Last month, I signed up to bring pasta salad to a potluck. In typical me fashion, I decided that I had to make it myself. After cruising the internet for a bit, I came across a recipe with smoked gouda, which was all I needed to be sold. Roasted red peppers and artichoke hearts? Total bonus.
I choose to use gemelli for my pasta because it is my favorite and it is really structurally sound - it holds up to anything. While that was boiling, I diced up my roasted peppers and artichoke hearts (I was lucky to find grilled ones at the store). I had a couple of tomatoes hanging around, so I chopped those up and threw them in too. After I rinsed the pasta in cold water (normally a big no-no, but good for pasta salads), I tossed it with the veggies and the cubed gouda.
Then came the dressing, where I inexplicably decided to take the opposite route and go quick and easy. I used mayonnaise and bottled Italian dressing and it came out just right - light and flavorful. You are of course welcome to make your own dressing from scratch. Top with fresh herbs and go! This is hearty and fresh and super yummy - it was very popular at the potluck, thank goodness!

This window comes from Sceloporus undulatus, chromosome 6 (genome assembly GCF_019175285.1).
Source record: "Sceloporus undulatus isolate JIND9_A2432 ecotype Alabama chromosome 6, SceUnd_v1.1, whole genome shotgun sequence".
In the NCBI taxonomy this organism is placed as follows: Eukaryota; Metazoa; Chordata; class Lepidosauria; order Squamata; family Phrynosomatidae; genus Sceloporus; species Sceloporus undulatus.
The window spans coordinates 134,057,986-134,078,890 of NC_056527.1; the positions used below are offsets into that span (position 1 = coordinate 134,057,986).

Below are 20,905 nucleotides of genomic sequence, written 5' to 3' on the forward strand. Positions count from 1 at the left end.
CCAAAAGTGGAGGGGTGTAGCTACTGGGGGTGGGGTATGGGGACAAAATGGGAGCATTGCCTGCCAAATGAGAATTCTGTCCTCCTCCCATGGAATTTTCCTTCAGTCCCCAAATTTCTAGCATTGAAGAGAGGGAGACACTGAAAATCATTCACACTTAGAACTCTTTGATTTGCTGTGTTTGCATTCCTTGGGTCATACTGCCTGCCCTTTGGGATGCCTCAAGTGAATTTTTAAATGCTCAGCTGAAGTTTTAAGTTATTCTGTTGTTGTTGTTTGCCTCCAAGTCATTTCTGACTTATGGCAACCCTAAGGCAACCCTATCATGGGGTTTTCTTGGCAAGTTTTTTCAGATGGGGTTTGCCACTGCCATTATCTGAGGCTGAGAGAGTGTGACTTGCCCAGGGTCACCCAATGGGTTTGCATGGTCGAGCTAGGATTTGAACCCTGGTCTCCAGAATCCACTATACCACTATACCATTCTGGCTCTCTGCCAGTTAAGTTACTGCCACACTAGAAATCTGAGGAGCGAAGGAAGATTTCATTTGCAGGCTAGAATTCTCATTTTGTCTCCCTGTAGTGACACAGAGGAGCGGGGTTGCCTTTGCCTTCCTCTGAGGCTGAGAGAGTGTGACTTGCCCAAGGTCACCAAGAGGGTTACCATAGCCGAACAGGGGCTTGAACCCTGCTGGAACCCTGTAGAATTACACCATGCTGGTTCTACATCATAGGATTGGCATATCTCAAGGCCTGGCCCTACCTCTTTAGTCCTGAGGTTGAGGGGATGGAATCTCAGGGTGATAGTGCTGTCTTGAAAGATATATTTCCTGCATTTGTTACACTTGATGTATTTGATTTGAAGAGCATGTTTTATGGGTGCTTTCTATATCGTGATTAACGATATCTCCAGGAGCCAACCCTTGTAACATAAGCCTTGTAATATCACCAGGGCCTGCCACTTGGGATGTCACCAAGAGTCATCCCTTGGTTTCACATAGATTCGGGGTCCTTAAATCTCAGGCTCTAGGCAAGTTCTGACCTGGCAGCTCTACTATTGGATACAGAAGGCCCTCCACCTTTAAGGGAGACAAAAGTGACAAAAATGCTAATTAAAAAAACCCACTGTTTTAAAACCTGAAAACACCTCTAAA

Fast, easy, simple, and perfect for summer - this pizza is creamy and fresh and super yummy.
All pizza starts with dough, and I highly recommend the Jim Lahey no-knead recipe. It comes out tender and crisp and full of air pockets. You can see some bubbles in the dough in the photo above - that's the good stuff! I do need to try and remember not to stretch it out too much, though. I think I made the pizza a little too large this time.
Top the dough with minced garlic, bits of anchovy, and a drizzle of olive oil. The anchovy adds little pops of salty and umami flavors. Along with the garlic, this richness is what elevates this pizza from being boring, do not skip! Melissa (who I made this with), said that she might make it with capers instead of anchovies next time. I think that is a really good suggestion for vegetarians who don't eat fish, but still want to get that briney flavor.